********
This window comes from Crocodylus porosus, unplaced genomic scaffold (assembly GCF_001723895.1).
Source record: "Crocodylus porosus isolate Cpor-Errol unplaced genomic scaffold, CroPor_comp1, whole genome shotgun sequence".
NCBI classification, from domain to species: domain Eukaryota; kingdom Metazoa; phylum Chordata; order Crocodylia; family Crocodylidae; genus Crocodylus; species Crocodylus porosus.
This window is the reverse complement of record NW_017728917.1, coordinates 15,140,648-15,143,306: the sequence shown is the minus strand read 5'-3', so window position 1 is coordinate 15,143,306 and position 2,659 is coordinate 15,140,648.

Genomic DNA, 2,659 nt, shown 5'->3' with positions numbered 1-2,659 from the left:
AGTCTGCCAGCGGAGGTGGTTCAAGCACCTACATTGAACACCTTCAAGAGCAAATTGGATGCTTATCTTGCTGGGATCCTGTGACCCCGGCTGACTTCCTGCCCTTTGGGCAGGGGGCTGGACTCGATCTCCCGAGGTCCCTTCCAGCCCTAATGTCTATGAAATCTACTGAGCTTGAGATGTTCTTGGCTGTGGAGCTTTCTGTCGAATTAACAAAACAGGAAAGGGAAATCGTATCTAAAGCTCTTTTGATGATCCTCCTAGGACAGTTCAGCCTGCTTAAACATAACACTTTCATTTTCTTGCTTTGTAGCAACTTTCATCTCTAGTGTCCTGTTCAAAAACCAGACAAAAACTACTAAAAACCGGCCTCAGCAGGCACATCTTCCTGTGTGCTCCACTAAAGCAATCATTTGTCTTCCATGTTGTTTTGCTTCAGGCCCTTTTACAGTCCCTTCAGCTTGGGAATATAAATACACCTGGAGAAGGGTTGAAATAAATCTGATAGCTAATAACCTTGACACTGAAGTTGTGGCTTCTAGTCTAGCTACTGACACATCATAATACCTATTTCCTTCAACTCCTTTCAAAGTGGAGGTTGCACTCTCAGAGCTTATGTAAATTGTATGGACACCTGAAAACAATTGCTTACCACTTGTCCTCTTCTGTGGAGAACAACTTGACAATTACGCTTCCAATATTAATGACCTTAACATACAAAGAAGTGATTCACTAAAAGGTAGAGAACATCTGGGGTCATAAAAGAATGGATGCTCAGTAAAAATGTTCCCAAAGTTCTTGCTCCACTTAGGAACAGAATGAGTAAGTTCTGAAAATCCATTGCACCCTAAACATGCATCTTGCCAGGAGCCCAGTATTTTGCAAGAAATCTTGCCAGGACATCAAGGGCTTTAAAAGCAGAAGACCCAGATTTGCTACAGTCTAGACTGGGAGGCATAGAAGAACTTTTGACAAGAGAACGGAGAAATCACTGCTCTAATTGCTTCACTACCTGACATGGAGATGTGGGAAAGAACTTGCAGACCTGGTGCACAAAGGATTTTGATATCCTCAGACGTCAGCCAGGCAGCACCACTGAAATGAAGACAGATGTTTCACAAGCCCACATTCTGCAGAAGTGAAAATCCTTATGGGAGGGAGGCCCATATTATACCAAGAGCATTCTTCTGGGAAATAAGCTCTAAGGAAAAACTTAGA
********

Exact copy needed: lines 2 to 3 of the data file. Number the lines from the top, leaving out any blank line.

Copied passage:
Source record: "Crocodylus porosus isolate Cpor-Errol unplaced genomic scaffold, CroPor_comp1, whole genome shotgun sequence".
NCBI classification, from domain to species: domain Eukaryota; kingdom Metazoa; phylum Chordata; order Crocodylia; family Crocodylidae; genus Crocodylus; species Crocodylus porosus.